A TEENAGE GIRL who died after a house party has been described as a “popular and valued” pupil by her school.
Police said it is possible the 16-year-old, named locally as Jodie Muir, may have taken an “ecstasy-type” drug at the gathering in Rutherglen, South Lanarkshire, on Friday night.
She returned home at about 5am and died several hours later. Tests are being carried out to establish the cause of death.
Gordon Shaw, the headteacher of Jodie’s school Eastbank Academy in Shettleston, Glasgow, said: “This is tragic news and our thoughts and prayers are with Jodie’s family and friends at this very sad time.
“Jodie was a popular and valued pupil, and we will be offering any support that is needed to her classmates and teachers.”
Police Scotland earlier said they have spoken to a “significant” number of the 40 to 50 teenagers believed to have been at the party.
Chief Superintendent Ciorstan Shearer said: “I do not yet know whether or not drugs have played a part in this tragic death and it is therefore important to trace other party-goers to establish that they are safe and well.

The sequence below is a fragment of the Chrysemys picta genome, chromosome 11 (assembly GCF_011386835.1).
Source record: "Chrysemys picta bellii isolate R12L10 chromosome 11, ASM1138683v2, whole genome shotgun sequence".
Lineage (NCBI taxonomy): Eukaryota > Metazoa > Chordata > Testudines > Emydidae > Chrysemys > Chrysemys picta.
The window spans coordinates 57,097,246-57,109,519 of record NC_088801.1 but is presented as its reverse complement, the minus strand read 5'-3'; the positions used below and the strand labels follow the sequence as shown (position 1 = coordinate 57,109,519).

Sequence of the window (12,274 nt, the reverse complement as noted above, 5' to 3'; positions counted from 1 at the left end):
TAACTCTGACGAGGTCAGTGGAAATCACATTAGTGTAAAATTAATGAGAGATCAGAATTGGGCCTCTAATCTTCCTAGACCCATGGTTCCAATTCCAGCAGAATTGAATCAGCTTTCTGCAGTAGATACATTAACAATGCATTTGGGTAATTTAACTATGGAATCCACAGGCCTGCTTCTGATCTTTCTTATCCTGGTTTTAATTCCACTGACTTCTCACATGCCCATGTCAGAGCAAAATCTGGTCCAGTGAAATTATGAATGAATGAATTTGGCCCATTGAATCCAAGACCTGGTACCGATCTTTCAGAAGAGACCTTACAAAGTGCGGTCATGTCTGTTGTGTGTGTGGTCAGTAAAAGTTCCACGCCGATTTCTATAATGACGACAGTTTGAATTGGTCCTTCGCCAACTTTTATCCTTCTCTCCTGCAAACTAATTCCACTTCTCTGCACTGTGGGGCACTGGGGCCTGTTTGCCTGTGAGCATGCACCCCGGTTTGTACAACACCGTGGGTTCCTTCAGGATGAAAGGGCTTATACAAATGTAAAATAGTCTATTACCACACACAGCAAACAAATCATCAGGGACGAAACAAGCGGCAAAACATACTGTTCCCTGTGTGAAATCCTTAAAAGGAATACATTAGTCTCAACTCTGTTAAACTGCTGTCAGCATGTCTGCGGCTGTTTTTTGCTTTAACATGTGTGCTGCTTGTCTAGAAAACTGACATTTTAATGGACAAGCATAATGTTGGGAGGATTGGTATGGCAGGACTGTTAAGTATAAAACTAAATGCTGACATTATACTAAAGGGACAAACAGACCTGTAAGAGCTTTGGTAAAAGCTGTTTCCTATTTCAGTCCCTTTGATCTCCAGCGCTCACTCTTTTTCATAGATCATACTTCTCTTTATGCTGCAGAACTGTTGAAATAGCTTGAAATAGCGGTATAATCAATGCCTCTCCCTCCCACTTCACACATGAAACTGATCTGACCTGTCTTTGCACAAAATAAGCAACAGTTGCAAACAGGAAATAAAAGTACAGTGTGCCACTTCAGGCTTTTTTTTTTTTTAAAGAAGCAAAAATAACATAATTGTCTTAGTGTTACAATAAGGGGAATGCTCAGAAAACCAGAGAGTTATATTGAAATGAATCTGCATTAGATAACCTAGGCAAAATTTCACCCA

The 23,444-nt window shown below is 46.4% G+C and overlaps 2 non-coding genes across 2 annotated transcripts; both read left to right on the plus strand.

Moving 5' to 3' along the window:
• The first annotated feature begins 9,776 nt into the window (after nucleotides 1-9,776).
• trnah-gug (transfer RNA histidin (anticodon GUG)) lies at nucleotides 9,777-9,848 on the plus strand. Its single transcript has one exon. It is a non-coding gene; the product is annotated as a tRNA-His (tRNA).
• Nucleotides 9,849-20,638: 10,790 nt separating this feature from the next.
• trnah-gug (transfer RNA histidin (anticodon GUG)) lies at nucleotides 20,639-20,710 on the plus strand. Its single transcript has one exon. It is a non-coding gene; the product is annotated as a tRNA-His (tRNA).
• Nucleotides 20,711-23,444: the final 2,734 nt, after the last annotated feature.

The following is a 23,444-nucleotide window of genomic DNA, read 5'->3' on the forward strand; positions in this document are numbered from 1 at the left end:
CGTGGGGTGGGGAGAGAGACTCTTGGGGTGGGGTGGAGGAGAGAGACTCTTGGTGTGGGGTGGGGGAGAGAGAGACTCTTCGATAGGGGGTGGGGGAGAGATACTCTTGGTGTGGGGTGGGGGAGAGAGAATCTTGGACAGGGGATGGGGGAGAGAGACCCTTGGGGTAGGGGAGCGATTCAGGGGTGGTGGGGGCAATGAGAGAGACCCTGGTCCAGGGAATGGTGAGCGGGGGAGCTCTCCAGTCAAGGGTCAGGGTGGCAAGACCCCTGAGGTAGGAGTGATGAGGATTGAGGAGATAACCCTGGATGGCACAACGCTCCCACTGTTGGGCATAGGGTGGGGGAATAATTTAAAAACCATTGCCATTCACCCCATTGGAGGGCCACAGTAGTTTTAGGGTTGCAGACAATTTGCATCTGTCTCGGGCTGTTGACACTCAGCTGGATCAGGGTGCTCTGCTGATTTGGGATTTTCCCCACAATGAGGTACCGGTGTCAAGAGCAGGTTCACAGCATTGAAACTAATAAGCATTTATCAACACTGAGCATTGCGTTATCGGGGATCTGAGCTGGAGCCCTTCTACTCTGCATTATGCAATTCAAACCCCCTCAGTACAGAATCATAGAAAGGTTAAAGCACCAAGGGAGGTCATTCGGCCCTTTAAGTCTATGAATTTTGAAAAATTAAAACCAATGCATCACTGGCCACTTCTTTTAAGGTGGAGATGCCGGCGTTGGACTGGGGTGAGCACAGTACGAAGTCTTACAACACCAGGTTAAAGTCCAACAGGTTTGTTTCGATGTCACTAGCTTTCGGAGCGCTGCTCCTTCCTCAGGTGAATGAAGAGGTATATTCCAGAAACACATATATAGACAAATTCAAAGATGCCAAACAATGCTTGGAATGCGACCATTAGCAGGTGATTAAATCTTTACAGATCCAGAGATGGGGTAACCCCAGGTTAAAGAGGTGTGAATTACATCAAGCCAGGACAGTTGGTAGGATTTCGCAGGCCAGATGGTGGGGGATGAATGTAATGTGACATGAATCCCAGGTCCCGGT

“At this time we know that there were around forty to fifty other teenagers at this party in Rutherglen and we have managed to speak to a significant number of them.
“It is vital, however, that those who have not already spoken to police come forward as soon as possible, first and foremost to ensure that they are safe and well, but also because they may be in a position to provide vital information to assist the ongoing investigation.
“Again, I urge anyone who was at the party and has taken drugs and is feeling unwell to attend or contact their local hospital for treatment or advice.
“Anyone with information is asked to contact London Road police office on telephone number 101.”
Dr Anne Scoular, a consultant at NHS Greater Glasgow and Clyde, said: “Many drugs are unregulated and no-one knows what they contain or the effects they may have.
“People offered drugs should think very carefully before taking them.
“I would urge anyone who has taken drugs and experiences symptoms such as a high temperature, aggression and muscle pains, or begins to feel unwell or feels a more intense high, to seek immediate medical help.”